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7 Jan 2019

Treasuring our beautiful scenery and rich culture

Lorraine Kelly stands with a walking pole in a field in Village Bay. Stone houses and sheep are in the background.
Lorraine Kelly may broadcast from London every day but her heart belongs firmly to Scotland. Here she tells us what she loves most about the country.

Although I recently moved back to live and work in London, Scotland will always be the one place which I can truly call home. Luckily, I’m not that far away from the beautiful landscapes and the vibrant culture – it’s easy to miss some of my favourite things about Scotland.

What I love most are the people. Their warmth and unique sense of humour is just so welcoming to everyone, no matter who they are or where they are from. I miss belly laughing with friends and family, and with strangers while waiting for the bus, and hearing their amazing stories. I miss being away from those I love in Scotland, but I am fortunate to get to see them a lot.

I love Scottish culture, from the hustle and bustle of our beautiful cities to our wonderful countryside. I miss visiting our cities like Glasgow, Edinburgh and Dundee and discovering the charm of the many shops, pubs and restaurants you can find. I miss the passionate banter of the football fans when I go to Dundee United matches.

I miss walking across the Perthshire hills and visiting some of the beautiful properties the National Trust for Scotland cares for. I even love the unpredictable weather, going from rain one minute to sunshine the next.

One of the most incredible places I love is St Kilda. I’ve been twice and both times the weather was perfect, and the crossing wasn’t too rough. The scenery is utterly spectacular – full of ghosts yet so hauntingly beautiful. I remember sailing across from Harris. It was lovely just sitting on the top of the hill looking down at Village Bay and all of the original houses there, which are being so lovingly restored by the National Trust for Scotland.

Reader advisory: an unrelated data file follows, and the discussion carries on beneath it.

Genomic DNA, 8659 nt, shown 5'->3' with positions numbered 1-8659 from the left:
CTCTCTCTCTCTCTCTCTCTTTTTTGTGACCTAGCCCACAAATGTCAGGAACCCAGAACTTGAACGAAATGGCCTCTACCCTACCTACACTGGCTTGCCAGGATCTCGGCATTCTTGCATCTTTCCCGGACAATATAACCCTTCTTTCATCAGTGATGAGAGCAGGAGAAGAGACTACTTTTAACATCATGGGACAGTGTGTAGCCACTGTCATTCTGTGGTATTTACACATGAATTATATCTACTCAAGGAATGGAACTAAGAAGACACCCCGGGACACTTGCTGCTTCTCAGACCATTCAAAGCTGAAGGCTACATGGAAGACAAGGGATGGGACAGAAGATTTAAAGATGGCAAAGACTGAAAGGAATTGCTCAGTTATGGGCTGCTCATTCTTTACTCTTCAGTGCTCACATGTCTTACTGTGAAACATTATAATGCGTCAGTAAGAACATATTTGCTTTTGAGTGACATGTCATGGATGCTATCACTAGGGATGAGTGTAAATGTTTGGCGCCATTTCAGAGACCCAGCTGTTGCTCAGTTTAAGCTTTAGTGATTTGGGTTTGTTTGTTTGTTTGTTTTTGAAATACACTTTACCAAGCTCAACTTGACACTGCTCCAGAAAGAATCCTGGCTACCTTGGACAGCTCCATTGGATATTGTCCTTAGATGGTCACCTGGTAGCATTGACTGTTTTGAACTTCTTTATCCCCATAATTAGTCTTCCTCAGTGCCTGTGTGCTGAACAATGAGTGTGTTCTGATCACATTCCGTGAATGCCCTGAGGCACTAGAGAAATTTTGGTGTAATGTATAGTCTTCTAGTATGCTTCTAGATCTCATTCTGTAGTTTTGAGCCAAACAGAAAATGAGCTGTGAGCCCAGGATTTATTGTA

Lorraine stands on a hillside with binoculars around her neck. In the background is the St Kilda coastline.
Standing above Village Bay, St Kilda

Growing up in Glasgow meant that my childhood holidays were always spent on the sunny Ayrshire coast. I always remember the first time I saw the sumptuous Culzean Castle as a young girl, its walls steeped in history, and it always fascinated me. I used to imagine myself living there like a princess.

I’ve been fortunate to have visited a lot of the National Trust for Scotland’s properties – Unst and Yell, Fair Isle, Glencoe and the Battle of Bannockburn Visitor Centre to name a few. But there’s always somewhere new to explore. Personally, I really hope to visit Canna and Falkland Palace one day. Both are on my wish list.

Thanks to the National Trust for Scotland, our treasures and our culture can be preserved and cared for, but the Trust needs our help and support.

That’s why it is vital, for the love of Scotland, that we all play our part, so our children and grandchildren can grow up remembering the same things we did.


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